CLEVELAND, Ohio (AP) - Suffering for years in silence, Kevin Love has opened up about his struggles with mental health.
The Cavaliers forward writes in an essay for the Players' Tribune that he had a panic attack during a game this season and he has spent most of his life afraid to accept there was something wrong with him.
"For 29 years, I thought about mental health as someone else's problem," he said.
Love says he was stricken with anxiety Nov. 5 during a home game against the Atlanta Hawks. Love adds that he had been under family stress and hadn't been sleeping well. After briefly being winded while playing 15 minutes in the first half, he felt his heart racing and couldn't catch his breath during a timeout in the third quarter.
"It's hard to describe, but everything was spinning, like my brain was trying to climb out of my head," said Love, a five-time All-Star now sidelined after breaking his left hand last month.
"The air felt thick and heavy. My mouth was like chalk. I remember our assistant coach yelling something about a defensive set. I nodded, but I didn't hear much of what he said. By that point, I was freaking out."
Love was taken to the Cleveland Clinic, but tests didn't reveal anything abnormal. He returned to playing at a high level, but was puzzled by what happened and burdened about people finding out.
Although he did not mention it in his essay, titled "Everyone Is Going Through Something," Love left a Jan. 20 game against Oklahoma City under similar circumstances. He also missed the team's practice the following day. Those absences prompted the now infamous heated team meeting in which former teammate Isaiah Thomas and others questioned why Love had been excused.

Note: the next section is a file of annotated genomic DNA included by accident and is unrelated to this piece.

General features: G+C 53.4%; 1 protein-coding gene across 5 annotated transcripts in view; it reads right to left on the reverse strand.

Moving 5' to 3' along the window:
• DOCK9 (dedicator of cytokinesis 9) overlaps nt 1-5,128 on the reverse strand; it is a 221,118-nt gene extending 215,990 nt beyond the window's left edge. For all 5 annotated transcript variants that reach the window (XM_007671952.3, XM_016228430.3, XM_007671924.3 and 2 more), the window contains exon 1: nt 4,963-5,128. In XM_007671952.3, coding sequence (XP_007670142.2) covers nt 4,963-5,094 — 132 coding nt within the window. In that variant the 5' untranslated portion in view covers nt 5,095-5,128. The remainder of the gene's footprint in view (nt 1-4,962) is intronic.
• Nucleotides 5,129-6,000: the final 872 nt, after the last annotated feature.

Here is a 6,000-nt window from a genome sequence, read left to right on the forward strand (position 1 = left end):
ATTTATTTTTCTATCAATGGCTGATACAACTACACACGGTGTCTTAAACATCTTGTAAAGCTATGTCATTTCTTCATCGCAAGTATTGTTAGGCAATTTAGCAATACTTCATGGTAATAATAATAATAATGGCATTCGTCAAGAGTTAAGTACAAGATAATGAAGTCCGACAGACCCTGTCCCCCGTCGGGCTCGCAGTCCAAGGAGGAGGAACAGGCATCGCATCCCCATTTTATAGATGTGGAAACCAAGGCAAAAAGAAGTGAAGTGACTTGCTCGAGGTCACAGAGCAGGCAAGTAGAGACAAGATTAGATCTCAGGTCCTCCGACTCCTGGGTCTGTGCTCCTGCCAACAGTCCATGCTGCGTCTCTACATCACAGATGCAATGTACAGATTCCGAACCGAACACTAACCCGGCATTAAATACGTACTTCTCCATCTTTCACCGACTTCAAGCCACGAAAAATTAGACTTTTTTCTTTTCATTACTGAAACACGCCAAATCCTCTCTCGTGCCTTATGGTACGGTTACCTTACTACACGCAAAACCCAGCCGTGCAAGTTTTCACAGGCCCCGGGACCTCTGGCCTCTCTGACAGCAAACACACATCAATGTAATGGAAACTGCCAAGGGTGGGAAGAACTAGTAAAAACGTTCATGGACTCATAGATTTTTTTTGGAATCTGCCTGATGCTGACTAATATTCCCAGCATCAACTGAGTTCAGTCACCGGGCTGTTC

The exchange led to tense days around the Cavs, who rebuilt their roster by trading Thomas and four other players before the deadline.
Love's father, Stan, also played in the NBA. Kevin Love says he always struggled with the stigma attached to an athlete who shows weakness.
"Growing up, you figure out really quickly how a boy is supposed to act," he said. "You learn what it takes to 'be a man.' It's like a playbook: Be strong. Don't talk about your feelings. Get through it on your own. So for 29 years of my life, I followed that playbook."
The Cavs encouraged Love to see a therapist and he gets counseling a few times a month when the team is at home.
Love said he drew courage to go public with his issues after Toronto All-Star DeMar DeRozan's recently acknowledged he has had bouts of depression. After playing against DeRozan for years, Love said he would have never guessed one of the game's best players was having problems similar to his own.
"The reality is that we probably have a lot in common with what our friends and colleagues and neighbors are dealing with," Love wrote. "So I'm not saying everyone should share all their deepest secrets -- not everything should be public and it's every person's choice. But creating a better environment for talking about mental health, that's where we need to get to."